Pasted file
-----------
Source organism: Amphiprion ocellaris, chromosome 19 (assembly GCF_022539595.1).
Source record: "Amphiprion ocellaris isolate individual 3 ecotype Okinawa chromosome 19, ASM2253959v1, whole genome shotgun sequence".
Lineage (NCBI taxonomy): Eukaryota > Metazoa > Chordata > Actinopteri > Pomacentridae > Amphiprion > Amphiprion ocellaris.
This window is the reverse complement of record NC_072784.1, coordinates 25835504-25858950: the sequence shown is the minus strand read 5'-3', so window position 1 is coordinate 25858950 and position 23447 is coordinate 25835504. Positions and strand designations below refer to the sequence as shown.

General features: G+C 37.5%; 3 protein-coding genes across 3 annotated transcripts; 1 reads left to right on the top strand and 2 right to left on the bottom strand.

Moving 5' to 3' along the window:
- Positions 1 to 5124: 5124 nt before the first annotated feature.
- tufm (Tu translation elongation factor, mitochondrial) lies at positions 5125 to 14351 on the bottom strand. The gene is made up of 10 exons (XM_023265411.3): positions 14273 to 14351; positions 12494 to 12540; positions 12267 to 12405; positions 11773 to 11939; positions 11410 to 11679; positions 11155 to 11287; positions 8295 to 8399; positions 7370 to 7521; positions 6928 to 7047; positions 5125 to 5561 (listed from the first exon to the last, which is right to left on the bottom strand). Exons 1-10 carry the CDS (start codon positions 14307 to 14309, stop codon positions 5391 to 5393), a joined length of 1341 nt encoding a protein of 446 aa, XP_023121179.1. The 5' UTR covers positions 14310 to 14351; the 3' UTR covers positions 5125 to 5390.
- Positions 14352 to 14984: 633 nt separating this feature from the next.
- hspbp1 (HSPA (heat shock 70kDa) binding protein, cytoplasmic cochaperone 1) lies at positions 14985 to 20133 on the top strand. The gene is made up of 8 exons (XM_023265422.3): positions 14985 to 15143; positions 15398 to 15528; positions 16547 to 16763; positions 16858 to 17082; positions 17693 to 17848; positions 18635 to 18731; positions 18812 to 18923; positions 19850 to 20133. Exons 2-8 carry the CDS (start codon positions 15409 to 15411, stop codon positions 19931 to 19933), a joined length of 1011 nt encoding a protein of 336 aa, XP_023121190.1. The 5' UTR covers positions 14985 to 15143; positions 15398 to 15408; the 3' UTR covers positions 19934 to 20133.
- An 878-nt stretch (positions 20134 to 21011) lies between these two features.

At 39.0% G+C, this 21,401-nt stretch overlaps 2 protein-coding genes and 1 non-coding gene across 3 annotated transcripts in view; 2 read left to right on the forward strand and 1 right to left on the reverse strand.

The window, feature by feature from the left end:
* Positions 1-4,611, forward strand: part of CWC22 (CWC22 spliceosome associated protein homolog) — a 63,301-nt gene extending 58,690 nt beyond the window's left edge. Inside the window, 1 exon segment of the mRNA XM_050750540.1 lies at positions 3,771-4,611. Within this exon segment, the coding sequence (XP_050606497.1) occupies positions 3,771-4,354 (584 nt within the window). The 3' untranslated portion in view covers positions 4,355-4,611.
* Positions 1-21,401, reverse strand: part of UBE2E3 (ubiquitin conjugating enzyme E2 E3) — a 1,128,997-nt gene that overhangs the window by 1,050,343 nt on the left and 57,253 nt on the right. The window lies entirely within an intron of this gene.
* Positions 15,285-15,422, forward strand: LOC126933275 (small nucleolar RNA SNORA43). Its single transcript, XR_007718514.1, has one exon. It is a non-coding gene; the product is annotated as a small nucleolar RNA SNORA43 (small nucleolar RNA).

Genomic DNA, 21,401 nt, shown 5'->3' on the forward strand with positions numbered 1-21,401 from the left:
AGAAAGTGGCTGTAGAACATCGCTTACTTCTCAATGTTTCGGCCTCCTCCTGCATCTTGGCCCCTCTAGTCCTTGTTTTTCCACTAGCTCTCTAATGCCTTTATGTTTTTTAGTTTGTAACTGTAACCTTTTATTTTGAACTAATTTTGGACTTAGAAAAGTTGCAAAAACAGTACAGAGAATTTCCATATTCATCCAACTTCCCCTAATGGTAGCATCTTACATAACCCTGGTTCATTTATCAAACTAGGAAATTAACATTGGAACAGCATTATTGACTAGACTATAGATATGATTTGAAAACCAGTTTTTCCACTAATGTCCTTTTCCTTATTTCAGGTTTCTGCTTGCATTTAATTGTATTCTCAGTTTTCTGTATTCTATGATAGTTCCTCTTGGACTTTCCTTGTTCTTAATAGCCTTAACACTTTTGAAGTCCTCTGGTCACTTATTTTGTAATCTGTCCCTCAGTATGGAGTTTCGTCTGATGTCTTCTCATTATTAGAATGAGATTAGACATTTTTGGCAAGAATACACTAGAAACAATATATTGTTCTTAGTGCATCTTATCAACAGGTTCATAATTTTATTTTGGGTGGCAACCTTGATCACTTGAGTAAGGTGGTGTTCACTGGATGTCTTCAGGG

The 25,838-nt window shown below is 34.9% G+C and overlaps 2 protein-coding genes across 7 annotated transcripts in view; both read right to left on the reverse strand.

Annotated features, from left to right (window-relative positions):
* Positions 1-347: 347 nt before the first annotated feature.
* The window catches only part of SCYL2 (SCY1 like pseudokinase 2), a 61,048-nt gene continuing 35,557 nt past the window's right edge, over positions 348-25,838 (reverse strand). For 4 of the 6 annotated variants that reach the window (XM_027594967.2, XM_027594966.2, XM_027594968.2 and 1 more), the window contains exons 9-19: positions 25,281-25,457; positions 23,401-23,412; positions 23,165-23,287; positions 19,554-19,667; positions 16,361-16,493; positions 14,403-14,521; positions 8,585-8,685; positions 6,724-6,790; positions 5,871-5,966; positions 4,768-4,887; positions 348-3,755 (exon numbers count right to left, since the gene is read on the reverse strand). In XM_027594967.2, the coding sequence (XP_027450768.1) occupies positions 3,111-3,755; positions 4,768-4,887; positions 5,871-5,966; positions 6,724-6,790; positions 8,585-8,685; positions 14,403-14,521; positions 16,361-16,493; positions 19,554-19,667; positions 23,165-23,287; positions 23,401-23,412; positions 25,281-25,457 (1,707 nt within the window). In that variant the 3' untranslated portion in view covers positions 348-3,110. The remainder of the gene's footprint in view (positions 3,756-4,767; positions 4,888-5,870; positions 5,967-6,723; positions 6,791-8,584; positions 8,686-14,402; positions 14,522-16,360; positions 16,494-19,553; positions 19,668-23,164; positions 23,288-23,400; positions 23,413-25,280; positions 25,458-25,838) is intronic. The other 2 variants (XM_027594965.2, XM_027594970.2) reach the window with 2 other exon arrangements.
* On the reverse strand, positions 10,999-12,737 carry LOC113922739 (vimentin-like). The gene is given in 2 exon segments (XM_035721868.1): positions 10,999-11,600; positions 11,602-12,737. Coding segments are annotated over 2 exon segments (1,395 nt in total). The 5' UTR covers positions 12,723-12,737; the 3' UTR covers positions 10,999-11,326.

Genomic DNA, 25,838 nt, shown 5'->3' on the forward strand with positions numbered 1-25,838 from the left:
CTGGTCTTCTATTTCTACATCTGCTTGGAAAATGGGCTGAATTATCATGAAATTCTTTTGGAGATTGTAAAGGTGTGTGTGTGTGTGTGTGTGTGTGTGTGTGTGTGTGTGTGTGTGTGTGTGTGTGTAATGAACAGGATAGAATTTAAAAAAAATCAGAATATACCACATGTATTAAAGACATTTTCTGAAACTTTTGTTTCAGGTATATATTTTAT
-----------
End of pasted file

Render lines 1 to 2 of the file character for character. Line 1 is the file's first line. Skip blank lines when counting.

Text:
Source organism: Amphiprion ocellaris, chromosome 19 (assembly GCF_022539595.1).
Source record: "Amphiprion ocellaris isolate individual 3 ecotype Okinawa chromosome 19, ASM2253959v1, whole genome shotgun sequence".